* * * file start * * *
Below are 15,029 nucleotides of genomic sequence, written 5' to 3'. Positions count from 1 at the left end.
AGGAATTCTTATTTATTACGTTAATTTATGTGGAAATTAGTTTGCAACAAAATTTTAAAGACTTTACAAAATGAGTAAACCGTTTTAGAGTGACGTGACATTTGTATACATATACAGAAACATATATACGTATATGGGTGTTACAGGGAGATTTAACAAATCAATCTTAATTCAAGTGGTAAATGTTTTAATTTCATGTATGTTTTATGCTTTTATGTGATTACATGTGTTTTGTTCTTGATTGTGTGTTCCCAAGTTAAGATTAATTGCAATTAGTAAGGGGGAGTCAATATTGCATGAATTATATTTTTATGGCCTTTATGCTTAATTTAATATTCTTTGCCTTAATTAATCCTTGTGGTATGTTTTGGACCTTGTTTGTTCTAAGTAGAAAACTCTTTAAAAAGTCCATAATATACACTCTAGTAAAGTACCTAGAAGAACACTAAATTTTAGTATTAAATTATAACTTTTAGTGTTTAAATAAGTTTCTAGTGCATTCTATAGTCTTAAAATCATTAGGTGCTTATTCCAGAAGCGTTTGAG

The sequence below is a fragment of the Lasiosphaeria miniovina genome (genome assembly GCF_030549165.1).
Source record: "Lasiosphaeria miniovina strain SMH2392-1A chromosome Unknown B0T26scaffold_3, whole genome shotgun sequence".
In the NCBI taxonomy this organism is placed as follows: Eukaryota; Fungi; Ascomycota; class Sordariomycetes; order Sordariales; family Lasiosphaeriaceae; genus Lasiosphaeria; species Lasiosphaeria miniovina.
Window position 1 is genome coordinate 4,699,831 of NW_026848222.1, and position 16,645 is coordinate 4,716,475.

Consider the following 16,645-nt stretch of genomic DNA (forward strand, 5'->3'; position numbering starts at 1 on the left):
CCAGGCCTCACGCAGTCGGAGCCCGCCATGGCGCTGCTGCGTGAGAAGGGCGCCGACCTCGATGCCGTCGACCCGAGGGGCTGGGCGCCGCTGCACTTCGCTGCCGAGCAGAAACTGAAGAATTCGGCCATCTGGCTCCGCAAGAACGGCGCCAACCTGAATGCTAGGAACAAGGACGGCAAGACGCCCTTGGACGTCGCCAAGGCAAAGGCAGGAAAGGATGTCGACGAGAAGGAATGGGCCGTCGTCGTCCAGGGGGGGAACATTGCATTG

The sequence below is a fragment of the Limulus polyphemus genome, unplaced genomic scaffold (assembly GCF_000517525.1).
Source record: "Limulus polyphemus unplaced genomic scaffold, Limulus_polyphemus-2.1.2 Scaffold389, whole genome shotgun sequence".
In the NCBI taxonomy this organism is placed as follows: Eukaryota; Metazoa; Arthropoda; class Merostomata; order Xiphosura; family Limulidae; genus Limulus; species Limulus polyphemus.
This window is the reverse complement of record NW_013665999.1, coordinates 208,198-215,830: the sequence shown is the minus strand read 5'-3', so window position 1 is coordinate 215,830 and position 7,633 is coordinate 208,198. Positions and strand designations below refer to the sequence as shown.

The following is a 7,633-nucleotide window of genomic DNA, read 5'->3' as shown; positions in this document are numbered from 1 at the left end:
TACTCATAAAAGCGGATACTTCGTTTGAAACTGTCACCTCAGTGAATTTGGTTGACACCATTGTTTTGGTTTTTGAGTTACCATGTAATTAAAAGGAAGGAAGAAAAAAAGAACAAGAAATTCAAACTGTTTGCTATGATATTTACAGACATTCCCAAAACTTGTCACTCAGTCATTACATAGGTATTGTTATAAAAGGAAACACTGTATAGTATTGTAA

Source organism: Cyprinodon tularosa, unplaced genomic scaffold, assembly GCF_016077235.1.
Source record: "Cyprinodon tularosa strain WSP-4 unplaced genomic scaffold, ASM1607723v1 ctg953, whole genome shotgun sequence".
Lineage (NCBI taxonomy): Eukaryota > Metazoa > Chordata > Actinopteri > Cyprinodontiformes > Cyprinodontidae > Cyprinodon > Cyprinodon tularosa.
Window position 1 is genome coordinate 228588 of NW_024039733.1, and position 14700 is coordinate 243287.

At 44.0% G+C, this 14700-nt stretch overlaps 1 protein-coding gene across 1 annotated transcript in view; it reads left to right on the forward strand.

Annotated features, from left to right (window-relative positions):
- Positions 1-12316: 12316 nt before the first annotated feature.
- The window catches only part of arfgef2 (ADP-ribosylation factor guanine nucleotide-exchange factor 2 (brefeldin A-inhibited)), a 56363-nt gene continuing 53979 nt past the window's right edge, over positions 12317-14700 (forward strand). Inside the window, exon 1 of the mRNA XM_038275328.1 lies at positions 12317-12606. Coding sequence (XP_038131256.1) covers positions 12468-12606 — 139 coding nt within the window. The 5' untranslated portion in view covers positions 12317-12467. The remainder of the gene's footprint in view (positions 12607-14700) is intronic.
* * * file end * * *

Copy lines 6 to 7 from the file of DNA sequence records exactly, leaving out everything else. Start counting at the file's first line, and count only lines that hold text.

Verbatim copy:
Window position 1 is genome coordinate 4,699,831 of NW_026848222.1, and position 16,645 is coordinate 4,716,475.

Consider the following 16,645-nt stretch of genomic DNA (forward strand, 5'->3'; position numbering starts at 1 on the left):